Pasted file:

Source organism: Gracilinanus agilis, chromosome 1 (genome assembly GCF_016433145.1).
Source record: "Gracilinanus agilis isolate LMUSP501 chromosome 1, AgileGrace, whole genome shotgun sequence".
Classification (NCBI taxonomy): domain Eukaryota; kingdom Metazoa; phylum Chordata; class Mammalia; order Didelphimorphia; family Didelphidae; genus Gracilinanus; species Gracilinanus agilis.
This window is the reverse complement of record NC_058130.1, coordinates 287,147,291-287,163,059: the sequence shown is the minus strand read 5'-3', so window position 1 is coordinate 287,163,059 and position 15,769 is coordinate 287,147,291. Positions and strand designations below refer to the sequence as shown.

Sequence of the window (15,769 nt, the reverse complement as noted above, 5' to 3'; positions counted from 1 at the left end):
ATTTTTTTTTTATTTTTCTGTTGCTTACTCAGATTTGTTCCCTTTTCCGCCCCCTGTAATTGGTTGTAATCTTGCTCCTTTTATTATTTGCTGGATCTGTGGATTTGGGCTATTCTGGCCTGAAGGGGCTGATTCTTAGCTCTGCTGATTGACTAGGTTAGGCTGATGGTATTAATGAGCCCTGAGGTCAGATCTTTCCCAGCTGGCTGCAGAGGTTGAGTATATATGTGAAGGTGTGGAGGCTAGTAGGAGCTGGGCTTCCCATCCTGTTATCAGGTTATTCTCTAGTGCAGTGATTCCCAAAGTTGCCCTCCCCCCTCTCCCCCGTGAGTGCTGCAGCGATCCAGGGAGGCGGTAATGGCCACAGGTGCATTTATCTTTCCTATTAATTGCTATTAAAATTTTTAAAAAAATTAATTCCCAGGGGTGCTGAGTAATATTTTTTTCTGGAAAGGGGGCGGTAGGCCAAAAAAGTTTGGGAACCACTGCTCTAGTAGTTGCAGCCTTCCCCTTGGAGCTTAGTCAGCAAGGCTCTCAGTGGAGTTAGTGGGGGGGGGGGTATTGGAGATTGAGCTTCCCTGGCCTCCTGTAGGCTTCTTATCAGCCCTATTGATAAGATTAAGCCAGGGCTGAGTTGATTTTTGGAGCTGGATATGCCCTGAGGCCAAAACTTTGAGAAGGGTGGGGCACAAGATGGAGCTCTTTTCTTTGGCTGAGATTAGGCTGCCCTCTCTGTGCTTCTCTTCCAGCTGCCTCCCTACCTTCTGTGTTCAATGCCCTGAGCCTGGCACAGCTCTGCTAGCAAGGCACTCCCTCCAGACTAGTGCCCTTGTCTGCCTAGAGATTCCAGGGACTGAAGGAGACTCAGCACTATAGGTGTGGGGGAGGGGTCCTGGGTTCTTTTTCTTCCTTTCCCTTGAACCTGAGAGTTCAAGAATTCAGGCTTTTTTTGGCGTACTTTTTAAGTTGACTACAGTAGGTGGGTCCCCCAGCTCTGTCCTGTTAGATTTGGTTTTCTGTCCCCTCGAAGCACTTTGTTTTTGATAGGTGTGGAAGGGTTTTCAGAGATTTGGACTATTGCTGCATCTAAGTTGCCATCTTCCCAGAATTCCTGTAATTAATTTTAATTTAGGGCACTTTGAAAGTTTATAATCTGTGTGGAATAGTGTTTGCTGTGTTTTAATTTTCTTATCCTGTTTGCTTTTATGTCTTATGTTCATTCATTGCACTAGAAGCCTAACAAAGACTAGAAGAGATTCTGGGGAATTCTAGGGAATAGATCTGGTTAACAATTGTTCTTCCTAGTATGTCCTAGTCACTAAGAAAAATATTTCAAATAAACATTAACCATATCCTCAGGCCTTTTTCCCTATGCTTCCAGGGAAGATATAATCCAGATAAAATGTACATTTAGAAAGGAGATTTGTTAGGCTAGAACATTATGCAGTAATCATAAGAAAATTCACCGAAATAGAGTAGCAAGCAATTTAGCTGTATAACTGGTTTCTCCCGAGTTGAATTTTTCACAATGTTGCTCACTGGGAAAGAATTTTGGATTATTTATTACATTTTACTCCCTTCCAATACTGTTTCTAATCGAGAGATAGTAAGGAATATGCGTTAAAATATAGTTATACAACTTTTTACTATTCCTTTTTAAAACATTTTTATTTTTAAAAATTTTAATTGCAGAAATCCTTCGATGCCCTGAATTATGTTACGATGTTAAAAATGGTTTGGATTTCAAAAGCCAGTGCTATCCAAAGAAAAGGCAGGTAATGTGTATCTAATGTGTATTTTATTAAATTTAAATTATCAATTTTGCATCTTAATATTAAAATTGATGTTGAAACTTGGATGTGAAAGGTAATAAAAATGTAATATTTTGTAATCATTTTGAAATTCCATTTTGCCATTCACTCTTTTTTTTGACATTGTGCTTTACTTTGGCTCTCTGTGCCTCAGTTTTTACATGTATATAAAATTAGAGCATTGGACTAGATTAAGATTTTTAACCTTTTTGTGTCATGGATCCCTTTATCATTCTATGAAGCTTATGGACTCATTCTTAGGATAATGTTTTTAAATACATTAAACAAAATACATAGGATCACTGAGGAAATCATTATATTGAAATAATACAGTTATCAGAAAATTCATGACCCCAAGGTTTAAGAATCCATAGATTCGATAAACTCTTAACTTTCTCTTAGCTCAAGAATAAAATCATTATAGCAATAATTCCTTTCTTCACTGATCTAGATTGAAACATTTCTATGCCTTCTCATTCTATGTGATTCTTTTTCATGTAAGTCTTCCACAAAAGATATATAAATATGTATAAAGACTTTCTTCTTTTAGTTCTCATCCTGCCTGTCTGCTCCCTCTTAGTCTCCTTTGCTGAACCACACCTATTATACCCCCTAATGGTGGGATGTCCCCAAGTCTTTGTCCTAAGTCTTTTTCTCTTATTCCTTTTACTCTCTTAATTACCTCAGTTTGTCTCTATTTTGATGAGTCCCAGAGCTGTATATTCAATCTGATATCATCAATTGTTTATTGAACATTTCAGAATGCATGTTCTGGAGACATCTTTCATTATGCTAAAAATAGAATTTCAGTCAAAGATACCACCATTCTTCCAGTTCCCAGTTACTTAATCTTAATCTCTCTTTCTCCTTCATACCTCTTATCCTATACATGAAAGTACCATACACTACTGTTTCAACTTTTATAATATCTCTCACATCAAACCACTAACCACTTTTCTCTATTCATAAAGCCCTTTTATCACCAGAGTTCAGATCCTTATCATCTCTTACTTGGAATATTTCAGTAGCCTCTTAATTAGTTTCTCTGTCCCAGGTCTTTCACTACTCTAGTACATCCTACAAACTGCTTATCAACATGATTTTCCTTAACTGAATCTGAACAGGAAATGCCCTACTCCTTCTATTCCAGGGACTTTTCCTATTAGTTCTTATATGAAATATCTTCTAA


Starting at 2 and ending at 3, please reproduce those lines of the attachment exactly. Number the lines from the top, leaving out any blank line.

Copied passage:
Source record: "Gracilinanus agilis isolate LMUSP501 chromosome 1, AgileGrace, whole genome shotgun sequence".
Classification (NCBI taxonomy): domain Eukaryota; kingdom Metazoa; phylum Chordata; class Mammalia; order Didelphimorphia; family Didelphidae; genus Gracilinanus; species Gracilinanus agilis.